"I miss home so much and all the things there.  Christmas just won't be the same."
Maggie's sand nativity.
We had originally wanted to find somewhere we could volunteer or do service, but when we got down here we figured out that nobody wanted the help of a family with five young children.  The language barrier was so huge at church that we haven't been able to find service oppourtunities there either.  So we tried to help battle the feelings of homesickness and missing all things Christmas by starting some new traditions.  We encouraged all the kids to create their own Nativity out of whatever they could scrounge up.  Maggie and Tessa both completed theirs.  Max had grand plans to create one using only bugs, but in the end decided he couldn't collect enough participants, and he refused to simplify.  

We also sang Christmas songs in the car, to the delight and dismay of different individuals.  At home we could stream in some music to listen to, but we could not find a radio station in English or Spanish that played any Christmas music at all.  Secretly I was really enjoying not being oppressed with the busyness and commercialism that drowns out the Christmas season.  Music, however, was the part of Christmas that I was missing.  

On Christmas Eve we headed off to the beach!  On our way to Playa Negra we passed dozens and dozens of people walking down the roadsides.  They were each carrying a brown paper bag, their Christmas shopping!  Once we saw this it made perfect sense, most Costa Ricans don't waste much time thinking about the future.  They tend to live day by day and this obviously included Christmas preparations.  Everything in the moment.  We also learned that those who do have a nativity do not put Jesus in the manger until Christmas day.  After all, he didn't actually lay in the manger until Christmas.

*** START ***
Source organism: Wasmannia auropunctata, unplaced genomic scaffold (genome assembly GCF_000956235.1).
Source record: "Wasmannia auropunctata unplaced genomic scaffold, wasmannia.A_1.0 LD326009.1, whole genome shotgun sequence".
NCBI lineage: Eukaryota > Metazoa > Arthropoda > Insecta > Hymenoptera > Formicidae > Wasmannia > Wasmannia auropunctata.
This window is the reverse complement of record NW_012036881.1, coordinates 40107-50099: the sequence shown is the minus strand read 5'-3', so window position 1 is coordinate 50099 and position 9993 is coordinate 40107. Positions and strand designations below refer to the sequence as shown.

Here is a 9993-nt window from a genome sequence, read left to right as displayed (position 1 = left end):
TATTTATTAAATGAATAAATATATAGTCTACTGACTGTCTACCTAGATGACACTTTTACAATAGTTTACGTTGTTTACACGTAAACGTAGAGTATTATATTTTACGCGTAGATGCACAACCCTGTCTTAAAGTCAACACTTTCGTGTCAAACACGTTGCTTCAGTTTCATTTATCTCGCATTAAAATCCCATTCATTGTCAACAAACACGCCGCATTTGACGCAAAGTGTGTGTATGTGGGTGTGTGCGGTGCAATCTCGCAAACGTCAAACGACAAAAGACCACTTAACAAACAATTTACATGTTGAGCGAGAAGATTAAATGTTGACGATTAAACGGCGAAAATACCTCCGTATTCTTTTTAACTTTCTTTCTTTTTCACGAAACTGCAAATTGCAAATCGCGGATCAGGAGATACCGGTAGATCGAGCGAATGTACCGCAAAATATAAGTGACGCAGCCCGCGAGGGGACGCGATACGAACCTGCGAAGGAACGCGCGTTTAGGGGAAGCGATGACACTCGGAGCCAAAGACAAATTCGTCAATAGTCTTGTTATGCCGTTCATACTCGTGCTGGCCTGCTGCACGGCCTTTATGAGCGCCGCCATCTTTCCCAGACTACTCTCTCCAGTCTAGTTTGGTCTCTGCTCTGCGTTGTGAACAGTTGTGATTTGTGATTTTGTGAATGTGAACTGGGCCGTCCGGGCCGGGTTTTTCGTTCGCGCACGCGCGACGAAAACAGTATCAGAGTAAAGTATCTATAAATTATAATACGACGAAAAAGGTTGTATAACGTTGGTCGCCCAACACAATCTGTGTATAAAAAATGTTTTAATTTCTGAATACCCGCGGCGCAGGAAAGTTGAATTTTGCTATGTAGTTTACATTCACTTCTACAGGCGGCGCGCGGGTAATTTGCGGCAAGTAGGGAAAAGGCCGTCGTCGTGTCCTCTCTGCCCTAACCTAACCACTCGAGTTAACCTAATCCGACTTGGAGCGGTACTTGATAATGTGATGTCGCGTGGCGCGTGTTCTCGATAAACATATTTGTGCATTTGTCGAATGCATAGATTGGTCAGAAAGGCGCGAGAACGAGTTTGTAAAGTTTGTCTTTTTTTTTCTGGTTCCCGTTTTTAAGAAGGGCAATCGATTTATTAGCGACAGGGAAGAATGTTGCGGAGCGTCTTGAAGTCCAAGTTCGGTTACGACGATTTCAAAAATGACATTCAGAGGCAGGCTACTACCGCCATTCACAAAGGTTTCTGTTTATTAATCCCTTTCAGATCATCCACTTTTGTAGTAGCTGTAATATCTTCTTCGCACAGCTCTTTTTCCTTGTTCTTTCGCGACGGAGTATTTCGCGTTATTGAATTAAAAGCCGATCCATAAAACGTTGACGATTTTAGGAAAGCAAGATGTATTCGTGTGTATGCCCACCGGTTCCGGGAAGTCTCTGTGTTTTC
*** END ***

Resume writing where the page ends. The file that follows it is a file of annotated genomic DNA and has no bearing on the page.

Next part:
On our way to the beach we picked up liter of ice cream
for six dollars.  This was obviously a very memorable thing
for the kids, they all wrote about it.
Tessa, "Today we went to the black sand beach and the waves were BIG!!!  There were lots of surfers and I even went in the big waves!  Today was Christmas Eve so we ate ice cream on the beach.  Sooooooooooooooooooooooo fun!!"

Max, "Mom got ice cream and in five minutes, like piranhas, we devoured the whole carton!" 

Maggie, "Today we went to playa negra and the waves were so big there were a whole bunch of surfers.  I put some goggles on and kind of belly flopped over the waves.  Mom got a barrel of ice cream and spoons and we all crowded around it.  it was so good!  There were some people looking at us strangely bit I didn't care."
Max catching some of the small waves.

That evening we returned  to tradition, with
the depiction of the Christmas story from Luke 2.
The angel and the shepherds acting "sore afraid"

Most egg nog here is laced with a healthy dose
of rum, but we found a small carton alcohol free.
After the kids went to bed Aaron and I locked ourselves
downstairs and started wrapping presents in whatever
was available.  This included pillow cases and jackets,
but mostly recycled grocery sacks.  It made our little
Christmas palm look like it sheltered one of  piles of garbage
we so frequently see along the roadsides here, but I thought
it looked beautiful and fitting.  
We always make a big deal of Christmas morning breakfast and
luckily this year's was a big hit.  The bacon was especially tricky
to find here.  Getting our hands on some was a Christmas miracle!
Maggie "Breakfast prep took like one hour but it was so worth it!  We had egg, latkes, caramel cinnamon rolls, fresh squeezed orange juice, a chocolate blueberry drink, and BACON.  I was ecstatic."

Gifts were simple and mostly disposable because we have to carry everything with us wherever we go.  Everyone was overjoyed with their edible gifts.  Jonah complained to me later in the day, however, that he didn't like getting a toothbrush for Christmas.  :)

Max, "I had prepared Mom a surprise.  Mom got a note about where it was.  I was excited and happy she found the question mark shaped bushes. (the clue) And found the vase I had worked for a week on made out of coconut.  I was so glad she loved it.  She filled it with flowers and it looked wonderful!"

After the festivities of Christmas morning we were ready to head to the beach.